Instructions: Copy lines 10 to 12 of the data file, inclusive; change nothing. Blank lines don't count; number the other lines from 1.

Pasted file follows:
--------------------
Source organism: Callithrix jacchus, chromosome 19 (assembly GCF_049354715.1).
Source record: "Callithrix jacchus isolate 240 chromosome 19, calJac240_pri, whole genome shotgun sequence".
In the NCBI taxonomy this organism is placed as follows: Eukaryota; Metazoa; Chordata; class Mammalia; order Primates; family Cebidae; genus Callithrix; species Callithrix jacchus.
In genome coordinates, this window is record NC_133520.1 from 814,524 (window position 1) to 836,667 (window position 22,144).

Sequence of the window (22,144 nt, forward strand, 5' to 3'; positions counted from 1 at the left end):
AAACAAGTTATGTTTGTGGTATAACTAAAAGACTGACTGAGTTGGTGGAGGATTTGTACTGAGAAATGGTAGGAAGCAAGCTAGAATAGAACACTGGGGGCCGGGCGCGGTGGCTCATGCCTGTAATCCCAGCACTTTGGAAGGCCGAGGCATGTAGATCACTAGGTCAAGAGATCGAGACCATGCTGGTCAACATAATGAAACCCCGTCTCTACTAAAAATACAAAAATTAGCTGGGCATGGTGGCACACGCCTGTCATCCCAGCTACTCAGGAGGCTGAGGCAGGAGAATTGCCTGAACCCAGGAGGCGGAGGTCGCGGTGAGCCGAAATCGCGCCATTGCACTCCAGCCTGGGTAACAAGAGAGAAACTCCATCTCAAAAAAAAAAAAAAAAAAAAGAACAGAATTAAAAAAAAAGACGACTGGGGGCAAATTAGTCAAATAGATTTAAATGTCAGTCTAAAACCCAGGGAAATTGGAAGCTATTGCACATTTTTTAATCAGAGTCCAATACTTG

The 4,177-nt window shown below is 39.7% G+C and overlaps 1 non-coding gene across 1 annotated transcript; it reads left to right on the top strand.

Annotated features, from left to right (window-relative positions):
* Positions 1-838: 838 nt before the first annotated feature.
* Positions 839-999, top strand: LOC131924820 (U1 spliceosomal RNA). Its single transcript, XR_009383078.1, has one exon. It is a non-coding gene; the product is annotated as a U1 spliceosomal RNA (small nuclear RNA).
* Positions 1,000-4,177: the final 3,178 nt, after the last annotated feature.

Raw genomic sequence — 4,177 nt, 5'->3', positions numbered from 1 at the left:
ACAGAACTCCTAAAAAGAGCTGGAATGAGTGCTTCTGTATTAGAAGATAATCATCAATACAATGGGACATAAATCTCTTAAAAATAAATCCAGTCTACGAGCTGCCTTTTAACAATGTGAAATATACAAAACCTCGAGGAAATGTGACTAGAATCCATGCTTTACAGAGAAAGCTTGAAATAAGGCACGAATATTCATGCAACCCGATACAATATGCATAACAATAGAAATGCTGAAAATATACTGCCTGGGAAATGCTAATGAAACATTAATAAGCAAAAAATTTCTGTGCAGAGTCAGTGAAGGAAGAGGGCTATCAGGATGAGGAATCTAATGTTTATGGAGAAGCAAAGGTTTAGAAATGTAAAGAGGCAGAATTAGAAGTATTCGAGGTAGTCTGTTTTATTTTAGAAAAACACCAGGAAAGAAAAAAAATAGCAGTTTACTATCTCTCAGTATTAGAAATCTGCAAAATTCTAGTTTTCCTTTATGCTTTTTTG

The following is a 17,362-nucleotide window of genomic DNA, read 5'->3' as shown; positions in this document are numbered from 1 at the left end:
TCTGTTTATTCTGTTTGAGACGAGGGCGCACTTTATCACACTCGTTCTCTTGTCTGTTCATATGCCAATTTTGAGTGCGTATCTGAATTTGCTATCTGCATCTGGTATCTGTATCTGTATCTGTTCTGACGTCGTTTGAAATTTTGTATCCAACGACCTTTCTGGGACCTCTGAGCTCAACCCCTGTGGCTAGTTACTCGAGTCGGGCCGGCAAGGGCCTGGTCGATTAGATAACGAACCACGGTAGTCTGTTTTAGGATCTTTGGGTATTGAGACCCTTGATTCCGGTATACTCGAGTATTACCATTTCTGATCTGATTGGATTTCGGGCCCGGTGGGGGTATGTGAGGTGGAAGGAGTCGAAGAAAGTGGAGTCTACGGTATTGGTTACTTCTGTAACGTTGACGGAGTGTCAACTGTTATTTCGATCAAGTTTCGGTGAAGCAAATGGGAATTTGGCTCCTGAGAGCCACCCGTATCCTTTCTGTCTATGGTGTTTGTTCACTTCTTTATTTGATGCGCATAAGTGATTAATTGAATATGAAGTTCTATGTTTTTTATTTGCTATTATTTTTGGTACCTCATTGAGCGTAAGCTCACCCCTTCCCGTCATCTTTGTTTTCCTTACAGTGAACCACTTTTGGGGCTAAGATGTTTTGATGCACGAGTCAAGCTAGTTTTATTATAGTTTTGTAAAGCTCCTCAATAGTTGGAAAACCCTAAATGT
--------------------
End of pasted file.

* Positions 839-999, top strand: LOC131924820 (U1 spliceosomal RNA). Its single transcript, XR_009383078.1, has one exon. It is a non-coding gene; the product is annotated as a U1 spliceosomal RNA (small nuclear RNA).
* Positions 1,000-4,177: the final 3,178 nt, after the last annotated feature.

Raw genomic sequence — 4,177 nt, 5'->3', positions numbered from 1 at the left: